Occupational engagement following mild stroke in the Australian context using the occupational gaps questionnaire
Tenelle Hodson, Bronwyn Wall, Louise Gustafsson, Gunilla Eriksson & Petrea Cornwell
Background: There is a need for research to identify the impact of mild stroke on occupational engagement. The Occupational Gaps Questionnaire (OGQ) measures the difference between a person’s actual and preferred occupational engagement.
Aims/objectives: This study aimed to test the feasibility of the English version of the OGQ, and describe occupational gaps of people with mild stroke.
Material and methods: A mixed methods, cross-sectional study involving 10 people with mild stroke at 1 and/or 9 months after stroke. Quantitative data were summarised descriptively and thematic analysis explored qualitative responses.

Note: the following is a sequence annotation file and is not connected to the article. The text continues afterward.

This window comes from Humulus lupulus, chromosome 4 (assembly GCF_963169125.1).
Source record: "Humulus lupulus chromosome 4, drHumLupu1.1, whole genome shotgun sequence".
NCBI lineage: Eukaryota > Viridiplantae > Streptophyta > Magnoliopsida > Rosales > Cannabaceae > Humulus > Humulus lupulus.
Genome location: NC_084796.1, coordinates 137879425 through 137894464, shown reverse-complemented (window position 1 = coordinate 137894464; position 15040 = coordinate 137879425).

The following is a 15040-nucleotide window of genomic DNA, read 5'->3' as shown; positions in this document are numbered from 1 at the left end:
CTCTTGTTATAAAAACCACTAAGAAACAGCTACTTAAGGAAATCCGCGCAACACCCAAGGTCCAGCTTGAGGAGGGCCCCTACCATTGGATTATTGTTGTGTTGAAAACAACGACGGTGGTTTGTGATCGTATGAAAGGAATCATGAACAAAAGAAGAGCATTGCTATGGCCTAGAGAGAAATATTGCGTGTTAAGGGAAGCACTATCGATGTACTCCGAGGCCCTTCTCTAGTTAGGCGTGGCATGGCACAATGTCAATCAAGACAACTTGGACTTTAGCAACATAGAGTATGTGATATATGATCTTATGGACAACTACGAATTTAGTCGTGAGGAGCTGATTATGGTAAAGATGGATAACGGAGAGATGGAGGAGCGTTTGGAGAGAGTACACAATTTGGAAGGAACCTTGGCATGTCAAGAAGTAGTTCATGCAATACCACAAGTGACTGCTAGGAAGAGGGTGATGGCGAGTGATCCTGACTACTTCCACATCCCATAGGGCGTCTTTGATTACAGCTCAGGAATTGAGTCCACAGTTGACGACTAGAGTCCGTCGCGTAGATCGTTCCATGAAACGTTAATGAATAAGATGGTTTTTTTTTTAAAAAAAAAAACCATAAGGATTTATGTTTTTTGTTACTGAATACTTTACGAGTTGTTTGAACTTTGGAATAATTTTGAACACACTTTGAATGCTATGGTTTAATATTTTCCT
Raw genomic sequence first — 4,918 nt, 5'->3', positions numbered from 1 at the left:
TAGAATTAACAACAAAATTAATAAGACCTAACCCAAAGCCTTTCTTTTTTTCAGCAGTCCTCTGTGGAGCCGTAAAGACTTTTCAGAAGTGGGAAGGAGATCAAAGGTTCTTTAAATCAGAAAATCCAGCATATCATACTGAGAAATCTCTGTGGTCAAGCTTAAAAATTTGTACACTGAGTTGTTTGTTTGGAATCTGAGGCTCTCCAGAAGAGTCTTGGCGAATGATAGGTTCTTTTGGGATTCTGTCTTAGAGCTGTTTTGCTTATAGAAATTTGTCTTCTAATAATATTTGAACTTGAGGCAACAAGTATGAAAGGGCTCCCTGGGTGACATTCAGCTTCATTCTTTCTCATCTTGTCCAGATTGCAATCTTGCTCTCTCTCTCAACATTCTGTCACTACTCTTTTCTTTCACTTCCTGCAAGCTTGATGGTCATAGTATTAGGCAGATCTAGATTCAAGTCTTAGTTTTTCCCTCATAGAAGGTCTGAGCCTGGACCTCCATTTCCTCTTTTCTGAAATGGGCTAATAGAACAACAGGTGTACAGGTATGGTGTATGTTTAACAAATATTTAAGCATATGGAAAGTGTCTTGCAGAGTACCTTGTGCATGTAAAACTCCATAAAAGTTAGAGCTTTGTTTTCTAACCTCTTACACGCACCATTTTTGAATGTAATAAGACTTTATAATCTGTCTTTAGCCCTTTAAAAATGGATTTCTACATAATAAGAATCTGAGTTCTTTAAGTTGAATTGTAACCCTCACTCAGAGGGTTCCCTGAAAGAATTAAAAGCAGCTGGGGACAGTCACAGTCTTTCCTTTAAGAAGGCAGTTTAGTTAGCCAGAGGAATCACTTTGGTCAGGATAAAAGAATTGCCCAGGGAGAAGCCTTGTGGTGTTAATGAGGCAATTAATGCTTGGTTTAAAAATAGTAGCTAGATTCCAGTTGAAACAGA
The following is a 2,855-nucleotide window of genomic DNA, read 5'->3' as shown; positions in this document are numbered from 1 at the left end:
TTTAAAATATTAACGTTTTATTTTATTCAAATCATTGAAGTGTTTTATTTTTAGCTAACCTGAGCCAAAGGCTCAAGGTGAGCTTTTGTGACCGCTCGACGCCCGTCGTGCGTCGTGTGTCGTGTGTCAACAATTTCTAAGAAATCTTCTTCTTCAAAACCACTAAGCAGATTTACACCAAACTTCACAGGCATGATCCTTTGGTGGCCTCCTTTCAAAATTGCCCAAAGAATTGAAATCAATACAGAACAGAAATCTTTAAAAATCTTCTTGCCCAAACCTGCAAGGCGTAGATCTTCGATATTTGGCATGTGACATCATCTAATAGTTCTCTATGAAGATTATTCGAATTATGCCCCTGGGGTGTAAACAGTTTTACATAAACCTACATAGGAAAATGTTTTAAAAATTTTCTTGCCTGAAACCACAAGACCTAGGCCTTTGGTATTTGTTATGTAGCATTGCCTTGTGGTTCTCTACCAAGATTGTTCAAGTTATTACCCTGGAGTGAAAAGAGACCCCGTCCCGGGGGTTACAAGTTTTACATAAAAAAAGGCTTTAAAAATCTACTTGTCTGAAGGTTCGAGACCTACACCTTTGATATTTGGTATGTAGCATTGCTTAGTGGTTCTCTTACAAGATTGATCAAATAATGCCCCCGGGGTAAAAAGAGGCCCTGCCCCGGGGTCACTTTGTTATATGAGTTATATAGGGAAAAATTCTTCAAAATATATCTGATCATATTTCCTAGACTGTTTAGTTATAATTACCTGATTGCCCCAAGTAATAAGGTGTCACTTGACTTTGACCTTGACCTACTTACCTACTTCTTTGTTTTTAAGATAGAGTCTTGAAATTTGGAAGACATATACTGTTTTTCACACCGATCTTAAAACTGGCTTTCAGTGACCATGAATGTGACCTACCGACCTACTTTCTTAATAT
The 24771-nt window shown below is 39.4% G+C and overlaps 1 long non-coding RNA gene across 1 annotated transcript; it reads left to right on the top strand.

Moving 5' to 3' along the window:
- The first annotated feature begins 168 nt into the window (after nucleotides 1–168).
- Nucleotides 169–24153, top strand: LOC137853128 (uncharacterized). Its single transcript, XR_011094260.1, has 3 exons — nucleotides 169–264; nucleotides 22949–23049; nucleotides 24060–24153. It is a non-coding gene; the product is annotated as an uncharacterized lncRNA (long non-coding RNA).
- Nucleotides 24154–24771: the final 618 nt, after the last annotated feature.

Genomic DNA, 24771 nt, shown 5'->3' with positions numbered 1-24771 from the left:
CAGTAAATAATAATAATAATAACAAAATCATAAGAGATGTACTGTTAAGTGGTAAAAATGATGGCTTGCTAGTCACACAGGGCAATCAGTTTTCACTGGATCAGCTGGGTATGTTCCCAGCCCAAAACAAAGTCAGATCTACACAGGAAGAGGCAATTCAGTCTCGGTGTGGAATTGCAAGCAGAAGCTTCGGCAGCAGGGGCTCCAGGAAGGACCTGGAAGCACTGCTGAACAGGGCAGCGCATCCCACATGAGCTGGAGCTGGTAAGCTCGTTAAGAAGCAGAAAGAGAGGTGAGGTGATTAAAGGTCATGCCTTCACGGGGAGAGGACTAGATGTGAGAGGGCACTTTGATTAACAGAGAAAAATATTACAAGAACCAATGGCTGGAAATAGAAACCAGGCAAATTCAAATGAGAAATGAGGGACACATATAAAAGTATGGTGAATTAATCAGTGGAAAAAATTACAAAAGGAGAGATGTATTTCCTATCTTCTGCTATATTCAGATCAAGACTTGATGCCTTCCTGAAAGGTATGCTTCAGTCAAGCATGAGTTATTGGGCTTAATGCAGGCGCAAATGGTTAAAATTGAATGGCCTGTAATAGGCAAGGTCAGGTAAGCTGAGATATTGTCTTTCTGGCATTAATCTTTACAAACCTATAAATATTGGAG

Results: Participants reported a mean of 6.7 (SD 5.1) gaps at 1-month and 3.00 (SD 2.1) gaps at 9-months. Outdoor activities, work, sports, and light home and heavy-duty maintenance were identified as gaps at both time-points. Two themes emerged from the qualitative analysis: Drivers of occupation and Occupations can be challenged or enabled. An additional finding in terms of feasibility was drawn from qualitative data: Feasibility of Conducting the OGQ with people with mild stroke.
Conclusions and significance: The English version of the OGQ was found to be a feasible instrument for identifying occupational gaps following mild stroke and may be suitable to support research and clinical practice with this population.